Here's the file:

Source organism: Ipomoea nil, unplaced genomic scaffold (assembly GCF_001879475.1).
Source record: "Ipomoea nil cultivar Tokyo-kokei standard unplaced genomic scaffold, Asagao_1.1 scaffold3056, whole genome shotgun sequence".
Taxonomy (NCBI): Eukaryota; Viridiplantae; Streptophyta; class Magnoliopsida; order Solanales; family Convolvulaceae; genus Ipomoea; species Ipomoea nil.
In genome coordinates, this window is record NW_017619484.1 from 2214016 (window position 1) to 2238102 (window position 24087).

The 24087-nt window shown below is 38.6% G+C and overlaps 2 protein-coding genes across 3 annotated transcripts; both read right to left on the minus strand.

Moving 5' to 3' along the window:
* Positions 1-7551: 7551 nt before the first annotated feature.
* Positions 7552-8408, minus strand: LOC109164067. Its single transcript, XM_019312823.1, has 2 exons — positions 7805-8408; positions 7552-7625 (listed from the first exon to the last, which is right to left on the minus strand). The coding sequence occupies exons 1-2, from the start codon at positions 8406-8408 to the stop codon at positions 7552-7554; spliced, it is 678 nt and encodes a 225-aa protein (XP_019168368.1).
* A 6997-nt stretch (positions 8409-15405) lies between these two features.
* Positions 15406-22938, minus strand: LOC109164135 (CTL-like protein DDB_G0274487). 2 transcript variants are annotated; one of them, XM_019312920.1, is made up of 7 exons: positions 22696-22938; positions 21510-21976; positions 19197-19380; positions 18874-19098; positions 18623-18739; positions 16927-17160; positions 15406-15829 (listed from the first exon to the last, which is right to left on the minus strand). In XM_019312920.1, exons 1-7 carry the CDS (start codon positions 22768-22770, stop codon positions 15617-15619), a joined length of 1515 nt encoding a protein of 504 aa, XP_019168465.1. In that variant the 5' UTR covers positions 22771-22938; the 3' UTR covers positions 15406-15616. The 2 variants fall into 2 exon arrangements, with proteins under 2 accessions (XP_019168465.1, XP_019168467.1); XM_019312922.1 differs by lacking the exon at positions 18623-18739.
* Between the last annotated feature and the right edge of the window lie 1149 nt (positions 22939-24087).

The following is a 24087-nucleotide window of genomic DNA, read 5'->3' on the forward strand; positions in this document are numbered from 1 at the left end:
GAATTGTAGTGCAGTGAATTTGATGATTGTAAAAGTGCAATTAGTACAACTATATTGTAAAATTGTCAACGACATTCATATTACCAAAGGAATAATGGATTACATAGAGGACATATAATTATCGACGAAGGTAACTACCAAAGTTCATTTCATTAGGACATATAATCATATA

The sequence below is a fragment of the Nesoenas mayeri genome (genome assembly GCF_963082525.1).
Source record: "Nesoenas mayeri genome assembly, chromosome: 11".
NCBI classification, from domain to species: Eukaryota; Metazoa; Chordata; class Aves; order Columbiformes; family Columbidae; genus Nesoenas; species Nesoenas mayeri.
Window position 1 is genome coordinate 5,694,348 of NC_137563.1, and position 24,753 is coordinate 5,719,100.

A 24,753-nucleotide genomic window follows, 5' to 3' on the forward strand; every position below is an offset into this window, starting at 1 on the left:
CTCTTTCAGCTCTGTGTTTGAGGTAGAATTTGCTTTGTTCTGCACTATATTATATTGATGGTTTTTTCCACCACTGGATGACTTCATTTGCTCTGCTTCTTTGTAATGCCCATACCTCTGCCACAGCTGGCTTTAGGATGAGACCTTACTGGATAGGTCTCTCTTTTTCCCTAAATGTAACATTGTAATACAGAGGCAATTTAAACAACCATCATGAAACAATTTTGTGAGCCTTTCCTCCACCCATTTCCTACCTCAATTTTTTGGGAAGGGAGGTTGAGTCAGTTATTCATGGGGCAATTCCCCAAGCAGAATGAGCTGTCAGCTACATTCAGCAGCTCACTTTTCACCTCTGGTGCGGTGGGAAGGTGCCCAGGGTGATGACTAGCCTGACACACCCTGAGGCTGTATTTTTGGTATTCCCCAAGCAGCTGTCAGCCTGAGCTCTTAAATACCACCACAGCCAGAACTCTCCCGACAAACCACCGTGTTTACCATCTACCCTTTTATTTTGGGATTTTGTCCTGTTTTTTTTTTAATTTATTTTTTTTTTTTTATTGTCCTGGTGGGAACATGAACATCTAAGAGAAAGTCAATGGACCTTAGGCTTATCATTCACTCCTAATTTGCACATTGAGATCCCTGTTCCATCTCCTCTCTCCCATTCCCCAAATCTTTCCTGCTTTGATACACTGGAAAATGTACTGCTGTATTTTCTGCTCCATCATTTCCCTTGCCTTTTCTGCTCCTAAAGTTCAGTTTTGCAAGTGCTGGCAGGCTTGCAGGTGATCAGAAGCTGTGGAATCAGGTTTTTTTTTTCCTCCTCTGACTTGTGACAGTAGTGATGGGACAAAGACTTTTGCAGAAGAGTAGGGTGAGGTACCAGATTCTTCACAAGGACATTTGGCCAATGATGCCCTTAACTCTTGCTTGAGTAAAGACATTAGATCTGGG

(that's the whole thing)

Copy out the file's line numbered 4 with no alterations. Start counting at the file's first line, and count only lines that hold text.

In genome coordinates, this window is record NW_017619484.1 from 2214016 (window position 1) to 2238102 (window position 24087).